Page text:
DETROIT (Reuters) -- An investor group demand that General Motors give back more of its $25 billion cash hoard confronts CEO Mary Barra with a challenge to her plans for building the company and rewarding shareholders.
Barra and GM CFO Chuck Stevens have signaled they will recommend returning more of the cash once the Detroit automaker knows how much it will have to spend to resolve legal issues related to the company's recalls of millions of cars equipped with defective ignition switches. That includes a U.S. Justice Department criminal investigation.
Several shareholders contacted by Reuters said they agree with former U.S. auto task force member Harry Wilson and his hedge fund partners that GM has more cash than it needs. GM exited bankruptcy in 2009 with little debt, and has since profited as demand for cars and trucks in the U.S. has roared back from the 2008-2009 recession.
"Having a very, very strong balance sheet is wise, but we're beyond wisdom and into excess capital," said Grant Taber, portfolio manager at Westwood Management in Dallas, which owns GM shares.
Wilson and a group of hedge funds are pressing GM to buy back $8 billion in stock over the 12 months following its June annual meeting, and agree to give Wilson and possibly other shareholders seats on its board.
The group includes David Tepper's Appaloosa Management and three other hedge funds: Taconic Capital Advisors, Hayman Capital Management and HG Vora Capital Management, which together own about 31.2 million shares, or 1.9 percent of GM stock.
GM told Reuters on Thursday it has turned to Morgan Stanley and Goldman Sachs Group Inc. to give advice on how to respond to the demands of Wilson's group.
The company hasn't discussed its position regarding Wilson's proposals since revealing them on Tuesday. It said then that its goal was maximizing shareholder value through both boosting its share price and returning cash via dividends and share buybacks.
A spokesman for The Vanguard Group Inc., GM's fourth largest shareholder with a stake of 4 percent as of last September, declined to comment. A spokeswoman for Harris Associates LP, GM's second largest shareholder with a stake of almost 4.8 percent as of the end of last year, didn't respond to a request for comment, while a spokeswoman for State Street Global Advisors, GM's fifth largest shareholder with a stake of 3.5 percent as of last September, declined to comment.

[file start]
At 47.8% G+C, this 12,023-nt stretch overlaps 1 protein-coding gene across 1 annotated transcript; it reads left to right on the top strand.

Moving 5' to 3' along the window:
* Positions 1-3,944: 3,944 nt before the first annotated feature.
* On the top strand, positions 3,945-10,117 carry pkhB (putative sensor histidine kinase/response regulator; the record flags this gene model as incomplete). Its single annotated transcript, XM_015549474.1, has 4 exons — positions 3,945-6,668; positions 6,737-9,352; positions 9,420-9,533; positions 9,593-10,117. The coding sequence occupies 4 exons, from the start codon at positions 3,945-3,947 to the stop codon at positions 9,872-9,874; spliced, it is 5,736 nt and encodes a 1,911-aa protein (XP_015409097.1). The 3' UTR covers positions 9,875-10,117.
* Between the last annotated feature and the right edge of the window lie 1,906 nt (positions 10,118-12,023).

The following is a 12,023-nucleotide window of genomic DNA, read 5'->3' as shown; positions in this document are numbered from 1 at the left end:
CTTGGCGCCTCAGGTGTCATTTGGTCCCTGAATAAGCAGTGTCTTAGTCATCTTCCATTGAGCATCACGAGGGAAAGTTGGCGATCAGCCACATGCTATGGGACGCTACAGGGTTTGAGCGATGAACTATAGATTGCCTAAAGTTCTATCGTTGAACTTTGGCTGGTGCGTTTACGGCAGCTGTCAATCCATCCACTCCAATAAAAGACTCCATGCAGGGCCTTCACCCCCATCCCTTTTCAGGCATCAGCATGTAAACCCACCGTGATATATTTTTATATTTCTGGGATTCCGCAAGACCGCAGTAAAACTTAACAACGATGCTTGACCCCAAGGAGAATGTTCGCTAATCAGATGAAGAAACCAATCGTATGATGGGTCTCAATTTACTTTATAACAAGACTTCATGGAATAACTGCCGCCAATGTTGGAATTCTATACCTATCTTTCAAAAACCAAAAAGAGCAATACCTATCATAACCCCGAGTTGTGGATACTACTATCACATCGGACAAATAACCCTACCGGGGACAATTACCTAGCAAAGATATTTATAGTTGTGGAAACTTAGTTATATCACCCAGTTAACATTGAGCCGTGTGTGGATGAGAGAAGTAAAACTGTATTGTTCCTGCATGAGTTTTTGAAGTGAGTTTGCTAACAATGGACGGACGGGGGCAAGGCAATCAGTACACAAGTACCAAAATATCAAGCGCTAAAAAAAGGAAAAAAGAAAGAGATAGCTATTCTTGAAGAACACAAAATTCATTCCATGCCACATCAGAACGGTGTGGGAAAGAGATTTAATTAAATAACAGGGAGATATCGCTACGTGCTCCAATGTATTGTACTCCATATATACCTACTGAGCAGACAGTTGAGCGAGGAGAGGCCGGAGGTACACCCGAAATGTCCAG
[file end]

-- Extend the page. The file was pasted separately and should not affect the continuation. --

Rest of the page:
A spokeswoman for the largest shareholder, a UAW health care trust for retired workers, had no comment on Wilson's proposal. Brock Capital Group LLC, a fiduciary that manages the trust’s GM shares, also declined to comment.
GM shares are up 6.9 percent in the past 12 months, compared with a 14.8 percent rise by the benchmark Standard & Poor's 500 Index.
Some investors and analysts say GM could defuse the challenge from Wilson and his backers by offering shareholders a smaller sum -- possibly $4 billion -- or spread a larger payout over a longer time.
A bigger payoff can't come soon enough for some investors, however.
"Sitting around with $25 billion in your pocket getting zero percent on it just doesn't make any sense to me," said Gary Bradshaw, portfolio manager with Hodges Capital in Dallas, which bought GM stock on the same day it said it would hike its dividend. He supports adding Wilson to the GM board. The yield on the benchmark 10-year U.S. Treasury bond is currently just under two percent.
Scott Schermerhorn, managing principal with Granite Investment Advisors in Concord, New Hampshire, which has GM as one of its largest holdings, called talk of not returning more money to shareholders a "looney tune."
"That is our money and if they really don't have a good use for it, it should be coming back to us," he said, adding he was open to adding Wilson to the GM board.
GM does have plans for a good chunk of its cash.
In addition to recall-related litigation costs, Stevens last month laid out other calls on the automaker's cash in 2015, including $9 billion in capital spending, about $2 billion for dividends, $1 billion for restructuring and an estimated $1.2 billion of remaining recall costs.
Some investors said GM's cash generation is strong enough to meet its obligations and make shareholders happy.
"What matters is that the stock is cheap and you can create a ton of value by using excess capital that's available right now," said Michael Kon, senior analyst with Golub Group, which owns GM shares in its equity mutual fund. Kon declined to say how his firm would vote on Wilson's proposals, but called his plans a positive development.
John Smith, a former group vice president at GM who ran global product planning, has little sympathy for those who want GM to sacrifice a chunk of its cash.
"You can almost not have enough cash," he said. "GM had run out of money by the time it got to the second half of '08 so who would want to repeat that?"